Microsoft has launched a new partnership scheme encompassing 25 cloud providers that supply services built on its Cloud platform including Windows Server with Hyper-V, System Centre and Windows Azure Pack.
The consortium, known as the Cloud OS Network, touts providers including Fujitsu, Lenovo, T-Systems, SingTel, Capgemini and Outsourcery. Microsoft has touted the partnership as a way for cloud customers to avoid common cloud computing woes such as vendor lock-in, as well as a way of obtaining key benefits of hybrid cloud solutions including customisation, retaining data sovereignty and keeping control of privacy and security measures.
The Cloud OS Network operates in more than 90 countries with vendors that serve more than three million customers in 425 data centres, according to Microsoft.
Writing on Microsoft's TechNet blog, the company's vice president of cloud and enterprise marketing Takeshi Numoto explained that while Microsoft remains committed to its Azure platform, the launch of the Cloud OS network recognises the need for hybrid solutions.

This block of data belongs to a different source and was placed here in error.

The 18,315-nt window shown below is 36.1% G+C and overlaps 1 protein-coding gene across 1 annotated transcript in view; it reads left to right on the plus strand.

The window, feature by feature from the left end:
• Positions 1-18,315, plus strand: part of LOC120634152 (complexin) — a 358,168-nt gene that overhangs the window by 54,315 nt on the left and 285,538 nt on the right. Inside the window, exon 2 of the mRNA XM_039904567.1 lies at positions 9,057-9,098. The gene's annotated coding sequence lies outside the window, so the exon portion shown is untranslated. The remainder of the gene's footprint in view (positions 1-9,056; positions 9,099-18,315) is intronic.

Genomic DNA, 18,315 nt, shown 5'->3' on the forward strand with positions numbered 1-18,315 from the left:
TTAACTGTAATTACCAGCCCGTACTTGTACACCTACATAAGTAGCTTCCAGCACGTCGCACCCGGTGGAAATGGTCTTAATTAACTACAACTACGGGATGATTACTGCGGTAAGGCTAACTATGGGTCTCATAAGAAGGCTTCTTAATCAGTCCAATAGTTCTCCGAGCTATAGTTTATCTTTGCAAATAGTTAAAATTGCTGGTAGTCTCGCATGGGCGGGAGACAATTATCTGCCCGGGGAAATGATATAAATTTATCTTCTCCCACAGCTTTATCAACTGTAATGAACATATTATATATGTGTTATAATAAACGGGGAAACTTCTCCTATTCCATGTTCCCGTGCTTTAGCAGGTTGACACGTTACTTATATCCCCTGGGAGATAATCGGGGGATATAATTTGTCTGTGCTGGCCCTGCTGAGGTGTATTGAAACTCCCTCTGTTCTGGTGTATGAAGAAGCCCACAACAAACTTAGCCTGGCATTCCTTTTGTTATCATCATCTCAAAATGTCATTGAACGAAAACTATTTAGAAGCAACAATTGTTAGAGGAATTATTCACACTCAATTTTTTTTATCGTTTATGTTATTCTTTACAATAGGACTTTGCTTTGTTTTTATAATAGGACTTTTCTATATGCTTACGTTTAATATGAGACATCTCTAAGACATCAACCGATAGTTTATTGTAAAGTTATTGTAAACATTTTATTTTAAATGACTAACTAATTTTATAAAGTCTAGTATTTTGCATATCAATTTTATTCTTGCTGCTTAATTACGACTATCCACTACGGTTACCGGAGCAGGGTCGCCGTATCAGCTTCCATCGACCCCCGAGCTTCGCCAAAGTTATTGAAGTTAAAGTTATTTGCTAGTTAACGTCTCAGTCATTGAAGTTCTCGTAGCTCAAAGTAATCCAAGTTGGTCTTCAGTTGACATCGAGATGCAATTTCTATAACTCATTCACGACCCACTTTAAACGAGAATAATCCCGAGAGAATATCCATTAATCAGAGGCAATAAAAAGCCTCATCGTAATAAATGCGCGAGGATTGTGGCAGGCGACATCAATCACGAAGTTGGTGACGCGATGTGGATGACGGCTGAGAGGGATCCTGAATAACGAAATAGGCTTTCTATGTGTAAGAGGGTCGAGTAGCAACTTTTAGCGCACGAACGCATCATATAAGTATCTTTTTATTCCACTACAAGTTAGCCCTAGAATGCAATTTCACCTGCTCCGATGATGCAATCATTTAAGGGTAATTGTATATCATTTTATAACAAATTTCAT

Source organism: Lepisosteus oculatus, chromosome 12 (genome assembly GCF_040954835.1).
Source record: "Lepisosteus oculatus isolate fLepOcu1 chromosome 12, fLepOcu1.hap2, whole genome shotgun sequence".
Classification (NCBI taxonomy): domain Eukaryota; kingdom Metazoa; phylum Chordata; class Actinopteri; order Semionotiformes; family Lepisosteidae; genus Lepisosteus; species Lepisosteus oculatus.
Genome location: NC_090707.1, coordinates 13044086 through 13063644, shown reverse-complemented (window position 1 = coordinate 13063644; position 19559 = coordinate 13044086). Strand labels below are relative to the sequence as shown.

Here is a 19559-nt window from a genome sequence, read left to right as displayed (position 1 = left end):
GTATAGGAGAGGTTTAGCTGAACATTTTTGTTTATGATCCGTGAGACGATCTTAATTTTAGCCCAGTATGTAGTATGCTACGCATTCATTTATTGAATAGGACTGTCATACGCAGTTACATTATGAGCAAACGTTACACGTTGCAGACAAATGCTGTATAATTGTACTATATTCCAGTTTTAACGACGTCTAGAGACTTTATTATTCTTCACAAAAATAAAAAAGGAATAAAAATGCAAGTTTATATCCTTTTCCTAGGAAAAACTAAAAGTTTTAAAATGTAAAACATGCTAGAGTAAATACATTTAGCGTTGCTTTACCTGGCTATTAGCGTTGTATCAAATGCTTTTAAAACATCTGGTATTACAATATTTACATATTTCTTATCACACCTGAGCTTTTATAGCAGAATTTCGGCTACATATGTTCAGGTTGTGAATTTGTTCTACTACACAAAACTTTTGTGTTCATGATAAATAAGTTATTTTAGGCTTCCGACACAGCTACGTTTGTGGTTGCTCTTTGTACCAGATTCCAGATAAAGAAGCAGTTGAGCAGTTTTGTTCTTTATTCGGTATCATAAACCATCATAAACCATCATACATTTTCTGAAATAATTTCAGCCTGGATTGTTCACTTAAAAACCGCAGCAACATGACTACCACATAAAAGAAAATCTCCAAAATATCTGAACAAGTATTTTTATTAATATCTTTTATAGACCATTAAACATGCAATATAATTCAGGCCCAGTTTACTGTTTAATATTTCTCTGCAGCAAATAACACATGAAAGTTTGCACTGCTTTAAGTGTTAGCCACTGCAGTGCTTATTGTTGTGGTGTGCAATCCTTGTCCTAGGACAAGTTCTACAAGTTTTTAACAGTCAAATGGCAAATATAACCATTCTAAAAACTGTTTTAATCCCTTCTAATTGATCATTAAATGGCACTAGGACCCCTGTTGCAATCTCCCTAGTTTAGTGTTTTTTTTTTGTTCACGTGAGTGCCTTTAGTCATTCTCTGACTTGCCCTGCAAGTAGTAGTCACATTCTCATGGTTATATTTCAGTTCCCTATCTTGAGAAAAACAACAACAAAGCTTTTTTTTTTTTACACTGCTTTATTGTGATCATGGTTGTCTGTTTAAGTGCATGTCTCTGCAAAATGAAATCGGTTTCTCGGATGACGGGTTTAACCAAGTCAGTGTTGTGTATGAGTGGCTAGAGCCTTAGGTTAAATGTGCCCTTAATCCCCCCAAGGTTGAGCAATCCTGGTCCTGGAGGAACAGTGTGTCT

"Our investment and commitment to Azure as a global cloud platform is enormous," he said. "But so is our belief in hybrid cloud and that there are going to be many, many clouds around the world due to the tremendous variety of customers and needs.
"The Cloud OS Network and our partnerships with its members demonstrate our focus on providing choice and flexibility to customers. And it's all based around the promise of the three connected clouds – private, public and service provider."
For the members of the consortium, Microsoft says the benefits will be in the ability to attract new customers through a unified set of compatible services that conform to Windows Azure best practices.
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